70 Va. L. Rev. 879 (1984)
Rethinking Parenthood As an Exclusive Status: The Need for Legal Alternatives when the Premise of the Nuclear Family Has Failed

handle is hein.journals/valr70 and id is 889 raw text is: RETHINKING PARENTHOOD AS AN EXCLUSIVE STATUS:
THE NEED FOR LEGAL ALTERNATIVES WHEN THE
PREMISE OF THE NUCLEAR FAMILY HAS FAILED
Katharine T. Bartlett*
P ARENTHOOD, with few exceptions, is an exclusive status.
The law recognizes only one set of parents for a child at any
one time, and these parents are autonomous, possessing compre-
hensive privileges and duties that they share with no one else.
A fundamental premise of the law of exclusive parenthood is
that parents raise their own children in nuclear families. The nu-
clear family, which is the preferred social unit in our society, is
itself an exclusive unit, its membership reserved to a married
couple and their dependent children. Exclusivity gives the family
much of its moral power over the lives of its members, for it forges
in them   a sense of common destiny and mutual commitment.2 Pa-
* Associate Clinical Professor of Law, Duke University. I am grateful to Sara Beale,
Herma Hill Kay, David Lange, Millie Mishkin, Chris Schroeder, and Sally Sharp for their
comments on earlier drafts of this article. I thank also Amy Flick, Pamela Gerr, Lori Larson,
Mindy McNichols, Cindy Rerucha, Howard Vingan, and William Werner, law students at
Duke University who provided useful research assistance.
I The term nuclear family in this paper refers to the conjugal household consisting of a
husband, wife, and their dependent children. The term family has implied different living
arrangements throughout history and among different social classes. See P. Aries, Centuries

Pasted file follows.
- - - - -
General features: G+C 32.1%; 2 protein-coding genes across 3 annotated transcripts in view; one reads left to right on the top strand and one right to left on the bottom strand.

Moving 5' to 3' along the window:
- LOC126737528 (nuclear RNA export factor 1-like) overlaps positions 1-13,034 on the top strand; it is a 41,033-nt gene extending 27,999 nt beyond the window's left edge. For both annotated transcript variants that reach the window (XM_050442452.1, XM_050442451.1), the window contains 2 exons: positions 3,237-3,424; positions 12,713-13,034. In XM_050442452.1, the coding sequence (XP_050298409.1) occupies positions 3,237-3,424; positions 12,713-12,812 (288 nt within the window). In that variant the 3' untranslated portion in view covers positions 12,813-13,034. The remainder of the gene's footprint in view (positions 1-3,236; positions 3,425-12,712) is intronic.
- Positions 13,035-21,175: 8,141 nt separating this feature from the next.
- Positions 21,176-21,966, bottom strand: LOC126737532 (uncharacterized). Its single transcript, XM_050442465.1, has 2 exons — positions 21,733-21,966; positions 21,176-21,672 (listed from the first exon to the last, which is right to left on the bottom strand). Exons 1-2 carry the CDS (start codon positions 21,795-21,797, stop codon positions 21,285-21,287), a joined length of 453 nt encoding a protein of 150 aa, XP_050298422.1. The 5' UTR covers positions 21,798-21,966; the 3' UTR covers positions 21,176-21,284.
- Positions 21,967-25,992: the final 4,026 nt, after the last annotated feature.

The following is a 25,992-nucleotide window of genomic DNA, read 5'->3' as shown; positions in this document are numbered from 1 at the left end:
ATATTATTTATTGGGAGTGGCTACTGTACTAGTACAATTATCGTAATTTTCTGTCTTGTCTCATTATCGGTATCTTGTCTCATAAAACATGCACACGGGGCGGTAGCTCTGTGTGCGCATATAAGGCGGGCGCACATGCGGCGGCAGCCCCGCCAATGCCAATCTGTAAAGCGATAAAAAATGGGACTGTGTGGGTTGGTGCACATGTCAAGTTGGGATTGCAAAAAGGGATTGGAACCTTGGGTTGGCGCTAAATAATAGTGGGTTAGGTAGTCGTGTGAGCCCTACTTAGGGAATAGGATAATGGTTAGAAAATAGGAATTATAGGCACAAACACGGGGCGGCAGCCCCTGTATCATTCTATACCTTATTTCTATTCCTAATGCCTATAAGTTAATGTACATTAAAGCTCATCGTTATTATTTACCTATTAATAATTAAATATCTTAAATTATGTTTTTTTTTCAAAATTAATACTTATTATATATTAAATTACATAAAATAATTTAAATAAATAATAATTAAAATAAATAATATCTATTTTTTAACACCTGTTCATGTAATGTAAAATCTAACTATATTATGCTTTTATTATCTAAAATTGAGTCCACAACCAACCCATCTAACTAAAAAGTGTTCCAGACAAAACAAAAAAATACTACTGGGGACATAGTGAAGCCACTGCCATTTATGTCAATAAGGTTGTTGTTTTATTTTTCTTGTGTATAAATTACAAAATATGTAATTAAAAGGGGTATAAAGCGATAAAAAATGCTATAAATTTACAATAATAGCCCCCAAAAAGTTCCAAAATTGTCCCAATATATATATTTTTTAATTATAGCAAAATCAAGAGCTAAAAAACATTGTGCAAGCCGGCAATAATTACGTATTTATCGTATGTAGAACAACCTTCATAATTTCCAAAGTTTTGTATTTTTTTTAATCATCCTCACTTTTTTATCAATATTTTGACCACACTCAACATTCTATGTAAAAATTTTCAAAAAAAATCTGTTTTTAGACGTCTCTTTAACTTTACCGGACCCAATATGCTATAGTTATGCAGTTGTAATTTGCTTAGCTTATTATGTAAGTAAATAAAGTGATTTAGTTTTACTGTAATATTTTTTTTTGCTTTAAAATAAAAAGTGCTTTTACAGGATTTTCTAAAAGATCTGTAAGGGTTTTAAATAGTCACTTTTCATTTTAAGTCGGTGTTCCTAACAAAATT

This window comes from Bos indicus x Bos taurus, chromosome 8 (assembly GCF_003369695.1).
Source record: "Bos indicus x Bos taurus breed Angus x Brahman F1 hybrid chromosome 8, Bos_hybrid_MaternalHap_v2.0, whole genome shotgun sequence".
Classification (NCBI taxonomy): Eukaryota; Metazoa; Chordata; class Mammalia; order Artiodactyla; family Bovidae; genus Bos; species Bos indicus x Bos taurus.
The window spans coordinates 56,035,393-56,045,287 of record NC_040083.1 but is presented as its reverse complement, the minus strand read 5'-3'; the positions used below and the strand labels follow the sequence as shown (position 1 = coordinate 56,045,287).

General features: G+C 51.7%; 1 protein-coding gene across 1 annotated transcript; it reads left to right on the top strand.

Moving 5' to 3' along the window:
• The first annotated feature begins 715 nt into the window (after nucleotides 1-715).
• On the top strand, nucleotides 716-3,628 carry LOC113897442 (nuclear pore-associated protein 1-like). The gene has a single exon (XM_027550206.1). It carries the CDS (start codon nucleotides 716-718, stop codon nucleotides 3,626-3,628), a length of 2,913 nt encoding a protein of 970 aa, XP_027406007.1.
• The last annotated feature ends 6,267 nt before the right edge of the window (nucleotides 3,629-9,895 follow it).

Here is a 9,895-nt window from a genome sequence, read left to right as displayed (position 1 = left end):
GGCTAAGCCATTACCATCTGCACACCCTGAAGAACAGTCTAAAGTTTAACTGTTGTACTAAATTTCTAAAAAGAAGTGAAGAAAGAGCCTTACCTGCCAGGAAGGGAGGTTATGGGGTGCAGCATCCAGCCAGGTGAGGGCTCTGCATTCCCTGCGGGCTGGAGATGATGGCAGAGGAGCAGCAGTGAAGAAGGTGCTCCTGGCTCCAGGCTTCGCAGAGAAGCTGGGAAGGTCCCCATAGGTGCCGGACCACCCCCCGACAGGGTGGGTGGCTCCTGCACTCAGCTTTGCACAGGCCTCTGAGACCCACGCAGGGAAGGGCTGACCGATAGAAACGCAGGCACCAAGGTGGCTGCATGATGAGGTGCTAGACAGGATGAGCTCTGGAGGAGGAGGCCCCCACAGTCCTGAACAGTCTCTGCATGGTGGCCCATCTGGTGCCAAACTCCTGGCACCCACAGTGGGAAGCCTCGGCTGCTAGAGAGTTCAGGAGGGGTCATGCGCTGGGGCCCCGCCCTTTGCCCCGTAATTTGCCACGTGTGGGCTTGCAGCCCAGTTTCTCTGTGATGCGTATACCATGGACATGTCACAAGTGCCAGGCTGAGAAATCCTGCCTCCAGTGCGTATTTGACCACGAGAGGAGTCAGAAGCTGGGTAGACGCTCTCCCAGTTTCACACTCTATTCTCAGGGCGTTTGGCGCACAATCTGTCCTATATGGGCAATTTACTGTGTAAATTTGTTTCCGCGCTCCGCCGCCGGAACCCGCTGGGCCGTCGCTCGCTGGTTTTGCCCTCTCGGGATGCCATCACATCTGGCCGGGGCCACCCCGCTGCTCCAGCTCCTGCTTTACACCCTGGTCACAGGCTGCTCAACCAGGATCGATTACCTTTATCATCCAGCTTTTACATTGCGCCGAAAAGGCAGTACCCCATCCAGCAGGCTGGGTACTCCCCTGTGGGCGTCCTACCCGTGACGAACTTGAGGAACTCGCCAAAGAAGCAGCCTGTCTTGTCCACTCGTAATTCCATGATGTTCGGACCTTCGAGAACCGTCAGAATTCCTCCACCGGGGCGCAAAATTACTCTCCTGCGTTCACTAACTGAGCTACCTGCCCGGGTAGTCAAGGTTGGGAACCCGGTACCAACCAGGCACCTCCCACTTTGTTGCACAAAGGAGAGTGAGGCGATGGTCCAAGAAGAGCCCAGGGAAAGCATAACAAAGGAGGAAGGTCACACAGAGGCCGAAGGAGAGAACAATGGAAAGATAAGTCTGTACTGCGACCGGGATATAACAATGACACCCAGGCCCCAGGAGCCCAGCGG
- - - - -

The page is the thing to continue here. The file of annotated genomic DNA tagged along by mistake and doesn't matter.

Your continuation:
of Childhood: A Social History of Family Life (1962); J. Dempsey, The Family and Public
Policy 9-10 (1981); M. Glendon, The New Family and the New Property 11-17 (1981); M.
Poster, A Critical Theory of the Family 168-205 (1978); E. Shorter, The Making of the Mod-
em Family (1975); Gordon, Introduction, in The Nuclear Family in Crisis: The Search for
an Alternative 2-10 (M. Gordon ed. 1972); Laslett, The Family as a Public and Private
Institution, in Intimacy, Family, and Society 94-114 (A. Skolnick & J. Skolnick eds. 1974).
Nonetheless, the private, largely self-contained, marriage-centered nuclear family has been
the norm throughout most of American history.
s A. Smith, The Theory of Moral Sentiments 219-20 (D. Raphael & A. Macfie eds. 1976)
(1st ed. London 1759). R. Laing describes this mutual identification in terms of expectations
as well as sentiment-
The family is a common we, in contrast to them outside the family .... When I
identify myself as one of us, I expect you to do likewise. Then there are three, you
and he or she and me, each becomes one of us. In such a family we, each of us,
recognize(s) not only his or her own family synthesis, but expects a comparable fam-
ily synthesis to exist in you, him, or her also.
R. Laing, The Family and the 'Family,' in The Politics of the Family and Other Essays 3,4-

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